Numerous cellular wasting processes may impact the structure and functioning of cardiac conduction pathways ultimately resulting in heightened arrhythmia risk. In a sequential manner, cardiac atrophy leads to impaired cardiac contractility and reduced heart rate. In addition, cancer-induced metabolic alterations may affect insulin and glucose metabolism, and iron uptake which can also affect cardiac and skeletal muscle function. Impaired cardiac innervation and blood hyper-coagubility may also play a role in increased cancer-related mortality. Hence, the sudden death of a patient with advanced cancer may be precipitated by cardiac dysfunction resulting from the loss of skeletal muscle mass. Debilitation in respiratory muscle function may exacerbate cardiac compromise., [Figure 2] depicts cancer-associated cardiac consequences with potential adverse corollaries.
As the field of cardio-oncology evolves, future approaches to cachexia management may include the evaluation of patient functional status and biomarker-driven evidence of cardiac muscle wasting to consider the prophylactic use of defibrillators. This in concert with the administration of potentially cardio-toxic antineoplastics (i.e., anthracycline agents) and irradiation to the left chest needs to be considered in risk evaluation.,, A contemporary increase in knowledge about cachexia's manifestations in the heart's functioning has led to the naming of a parallel entity called “Cardiac cachexia.”
| Screening, Staging, and Assessment|| |
Involuntary weight loss in a cancer patient is generally overlooked and rarely managed in an aggressive manner. Yet, it is a hallmark symptom of cachexia's presence and often is a predictor of reduced survival. Once a patient experiences weight loss equal to or more than 5% of their usual weight, they already are at risk for increased mortality.
Computerized tomography (CT) or magnetic resonance imaging (MRI) is the first choice for analyzing body composition. CT or MRI of the lumbar spine (L3) are preferred as both skeletal muscle and adipose tissue in this region correspond to whole-body dimensions. Of note is that this landmark is present in routine abdominal CT scans precluding the need for additional radiologic evaluation. Ideal muscle depletion parameters include those identified at the L3 site and anthropometric mid-arm circumference [Table 2].
To date, there have been no approved clinical biomarkers for cancer cachexia. However, their future identification will be increasingly instrumental in cachexia's early recognition. Potential biomarkers are classified as those originating from the host (i.e., cachexia-inducing factors, muscle, and fat wasting products), the tumor (i.e., tumor-necrosing factor), and both host and tumor (i.e., inflammatory cytokines, micro RNAs). Bruggeman et al., noted that the combination of elevated C-reactive protein, weight loss, and nutritional intake, may be used in the future as a combined measure of cachexia. Other imminent biomarkers may include the presence of increased inflammatory cytokines (i.e., interleukin 6, tumor necrosis factor), urine levels of lipid mobilizing factor, and interleukins identified in tissue biopsy samples.
Cancer cachexia is conceptualized as a continuum, distinguished by three stages: Pre-cachexia, cachexia, and refractory cachexia.,,,, [Figure 3] depicts characteristics of each stage. Of note, is that by the time cachexia is clinically recognized (i.e., stage 2), it usually is resistant to interventions; yet these patients have been the most studied to date.,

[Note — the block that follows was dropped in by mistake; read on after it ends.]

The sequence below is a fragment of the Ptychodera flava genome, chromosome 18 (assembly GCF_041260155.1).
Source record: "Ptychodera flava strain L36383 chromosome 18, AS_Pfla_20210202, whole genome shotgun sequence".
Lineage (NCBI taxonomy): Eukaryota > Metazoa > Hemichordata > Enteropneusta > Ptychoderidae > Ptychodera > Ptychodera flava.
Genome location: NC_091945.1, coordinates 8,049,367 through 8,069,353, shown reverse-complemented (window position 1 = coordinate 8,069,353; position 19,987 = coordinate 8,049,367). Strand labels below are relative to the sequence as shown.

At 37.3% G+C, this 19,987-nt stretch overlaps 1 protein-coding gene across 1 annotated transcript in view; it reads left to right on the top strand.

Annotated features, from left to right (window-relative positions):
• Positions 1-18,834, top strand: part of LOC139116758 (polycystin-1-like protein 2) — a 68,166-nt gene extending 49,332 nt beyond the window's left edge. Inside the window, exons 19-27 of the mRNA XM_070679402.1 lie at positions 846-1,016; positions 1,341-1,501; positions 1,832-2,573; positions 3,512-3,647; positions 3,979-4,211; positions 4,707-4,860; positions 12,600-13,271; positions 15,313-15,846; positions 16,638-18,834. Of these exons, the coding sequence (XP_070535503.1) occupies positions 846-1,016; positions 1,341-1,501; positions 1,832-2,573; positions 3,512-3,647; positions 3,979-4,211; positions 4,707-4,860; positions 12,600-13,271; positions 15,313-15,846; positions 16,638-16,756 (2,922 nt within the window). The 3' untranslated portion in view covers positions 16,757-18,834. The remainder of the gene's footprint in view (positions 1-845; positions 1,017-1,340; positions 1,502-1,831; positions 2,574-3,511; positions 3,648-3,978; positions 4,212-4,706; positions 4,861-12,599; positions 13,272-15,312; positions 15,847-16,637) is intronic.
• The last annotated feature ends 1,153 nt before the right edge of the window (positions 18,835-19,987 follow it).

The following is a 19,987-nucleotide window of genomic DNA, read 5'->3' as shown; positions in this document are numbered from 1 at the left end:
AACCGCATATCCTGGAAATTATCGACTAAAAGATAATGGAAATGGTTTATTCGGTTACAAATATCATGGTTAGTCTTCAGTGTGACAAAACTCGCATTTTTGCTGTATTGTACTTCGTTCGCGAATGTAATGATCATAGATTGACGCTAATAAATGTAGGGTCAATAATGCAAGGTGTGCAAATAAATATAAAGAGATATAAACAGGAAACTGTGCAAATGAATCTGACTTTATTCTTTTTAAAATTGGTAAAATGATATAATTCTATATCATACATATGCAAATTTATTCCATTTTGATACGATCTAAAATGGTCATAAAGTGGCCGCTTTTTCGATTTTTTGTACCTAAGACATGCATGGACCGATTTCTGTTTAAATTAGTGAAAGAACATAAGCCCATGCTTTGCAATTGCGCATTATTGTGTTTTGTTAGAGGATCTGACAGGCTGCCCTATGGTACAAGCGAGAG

Pre-cachectic patients will be the targeted focus of study in the future. Metabolic abnormalities precede weight loss during this phase and patients often maintain their usual functional status. Monitoring these abnormalities (i.e., albumin, C-reactive protein, and novel approved biomarkers) prior to weight loss in tandem with early intervention will offer patients the best chance of a therapeutic response to future approved therapies. The presence of cachexia correlates with more pronounced physical changes, significantly decreased food intake, and often the need for assistance with daily activities.,, The presence of manifestations indicative of refractory cachexia often portend death within months.
In addition to laboratory findings, biomarkers, body mass index, and weight loss, subjective reports of quality of life, functional status, anxiety, depression, appetite, anorexia, family distress, and caregiver burden have also been reported as outcome measures. Instruments often used within the context of clinical trials include the 12-item Functional Assessment of Anorexia/Cachexia Treatment, and the EORTC health-related quality of life, cachexia symptom-focused QLQ-CAX 24., Future outcome indices may include patient and family satisfaction, functional status identified through pedometer reading, morphometrics, novel biomarkers, and muscle mass (not just body mass index) especially if exercise and nutrition interventions are integrated early into the treatment paradigm.
| Therapeutic Approaches|| |
Currently, there is no established standard of care to manage cancer cachexia nor an Food and Drug Administration (FDA)-approved drug to treat it., Numerous issues to date are associated with this unfortunate reality. They include targeting interventions that focus on patients with refractory cachexia who are not amenable to treatment. Small sample size and inconsistent use of outcomes measures are other problems. Furthermore, the historical management of cancer cachexia has used a single-agent, “Magic Bullet” approach which does not address the multisystem pathways associated with this clinical syndrome,, [Figure 4]. identifies agents used to manage the sequelae of cachexia; specifically to improve appetite, regulate inflammatory responses, and mediate anabolic and catabolic processes. Contemporary investigational drugs based on their mechanism and site of action are highlighted in [Figure 5].